GSD Course Bulletin - Spring 2014

This term's information was last refreshed on 12 MAY 2015 14:55:41.

Courses taught by Jana Cephas

03372: The Subject and the City (DES 0337200)

Urban Planning and Design
Seminar - 4 credits - Limited enrollment
Wednesday 10:00 - 1:00   20 Sumner 1C

Instructor(s)
Jana Cephas

Course Description


This seminar takes as its premise that a history and theory of the city cannot be known without an accompanying history and theory of the urban dweller. We will begin by interrogating the subject—the urban dweller as subject and the city as subject. We will interrogate the subject not as a transcendental universal consciousness but as a body and being co-produced by urban social environments. The city then is positioned as a key component in the modern project concerning the “culturation of the self.” Drawing initially on theories of subjectivity articulated by Bourdieu and Foucault, we will examine these culturations of the self by articulating a theory of reflexive spatial practice.

Topics for class sessions include: Avoiding the Subject; Techniques of the Body; Theorizing Spatial Practice; The Industrious City; Publics and Privates, Pt. 1 (or, Sex in the City); A City of One’s Own, Pt. 1 (or, The Other City); The Disembodied City; Publics and Privates, Pt. 2 (or, The Defensible City); The After City; The Sensible City; The Rhetorical City (or, Urban Legends). Although the topics covered are broad, we will reflect on examples of North American urban conditions in the early and middle part of the twentieth century. In this way, the course offers a general perspective on the co-production of subjectivities and cities while more specifically revealing essences and aspects of modern American urbanism.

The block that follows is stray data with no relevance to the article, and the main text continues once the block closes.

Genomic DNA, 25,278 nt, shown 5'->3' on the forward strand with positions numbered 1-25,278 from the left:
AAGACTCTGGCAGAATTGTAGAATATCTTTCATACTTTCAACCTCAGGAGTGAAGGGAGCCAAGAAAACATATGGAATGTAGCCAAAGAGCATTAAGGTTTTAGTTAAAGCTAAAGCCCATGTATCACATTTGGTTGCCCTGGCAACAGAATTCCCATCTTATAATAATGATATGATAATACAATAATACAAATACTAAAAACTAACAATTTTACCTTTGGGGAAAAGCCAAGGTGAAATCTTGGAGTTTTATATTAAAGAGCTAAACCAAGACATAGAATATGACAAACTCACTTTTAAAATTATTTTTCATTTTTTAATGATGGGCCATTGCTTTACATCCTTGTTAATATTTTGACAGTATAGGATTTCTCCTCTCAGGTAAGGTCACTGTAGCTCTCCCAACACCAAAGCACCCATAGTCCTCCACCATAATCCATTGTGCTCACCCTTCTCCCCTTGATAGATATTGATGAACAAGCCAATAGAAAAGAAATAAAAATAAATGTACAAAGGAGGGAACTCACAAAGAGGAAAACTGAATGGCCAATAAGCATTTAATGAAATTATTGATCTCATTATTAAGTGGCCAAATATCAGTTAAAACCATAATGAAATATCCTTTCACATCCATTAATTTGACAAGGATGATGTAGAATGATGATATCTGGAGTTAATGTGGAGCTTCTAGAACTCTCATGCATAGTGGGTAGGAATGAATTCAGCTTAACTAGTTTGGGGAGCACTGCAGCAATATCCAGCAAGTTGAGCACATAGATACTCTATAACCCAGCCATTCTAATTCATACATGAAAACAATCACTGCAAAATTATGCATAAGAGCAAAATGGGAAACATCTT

Close analysis of theoretical readings is essential to the course, in addition to a theorizing of spatial practices that emerges from one’s own critical reflection of inhabitation, urbanism, and modern living. Thus, discussion and critical engagement with one’s peers are also essential to the course. Course assignments include weekly response papers and a final research paper on a topic of your choice.


GSD iCommons Website


04475: Case Studies in Critical Conservation: Strategies for Curating the Built Environment (HIS 0447500)

Architecture, Urban Planning and Design
Lecture - 4 credits
Friday 10:30 - 1:30   Gund - Gropius

Instructor(s)
Jana Cephas

Course Description

This course analyzes case studies in conservation as a means for developing projective strategies for interpreting and curating buildings, landscapes, and cities. More specifically, the course examines the use of design to conserve and convey the significance of sites. Students will conduct in-depth research and analysis of sites and their social landscapes with the aim of curating aspects of the built environment to reveal its inner histories. We will tackle the controversies inherent to urban conservation and attempt to develop proposals that engage these controversies rather than dismissing them. The first part of the course focuses on theoretical and historical readings and case studies that identify core issues relevant to interpretation planning, including material culture analysis, intangible heritage and cultural intimacy, visitor accessibility, assisting the public experience of significant sites, and policies affecting the interpretation and planning of sites. The second part of the course focuses more closely on the interpretation of urban sites, the various meanings of “conservation” in an urban context, and, in particular, the curation of the urban environment as an act of critical conservation.

Topics for class sessions include: Conservation by Design; The Historic City in Its Modern Setting; Conflict and Resolution Planning; Interpreting Modernism; Social Memory and Civic Memory; Industrial Archaeology in Principle and Practice; Public Celebration as Ephemeral Urban Planning; Reconstructing Identity; The Politics of Preserving the (Very) Recent Past; Crafting the Digital Archive; and Material Conservation and Its Social Histories.

Each student will complete a series of weekly project-based assignments that you will then discuss during the relevant class sessions. These assignments will culminate in a final project—the curation of a site of interest—that you will present during exam week.


GSD iCommons Website


05211: Cities by Design II (SES 0521100)

Urban Planning and Design
Lecture - 4 credits
Tuesday Thursday 10:00 - 11:30   Gund - Piper

Instructor(s)
Rahul Mehrotra, Eve Blau, Ricky Burdett, Jose Castillo, Jana Cephas, Peter Rowe, Christine Smith, Erkin Ozay

Course Description

The year-long ‘Cities by Design’ course is mandatory for all incoming Masters of Urban Design Students. All other students are welcome to enroll in the course by semester, and need not do so in sequence.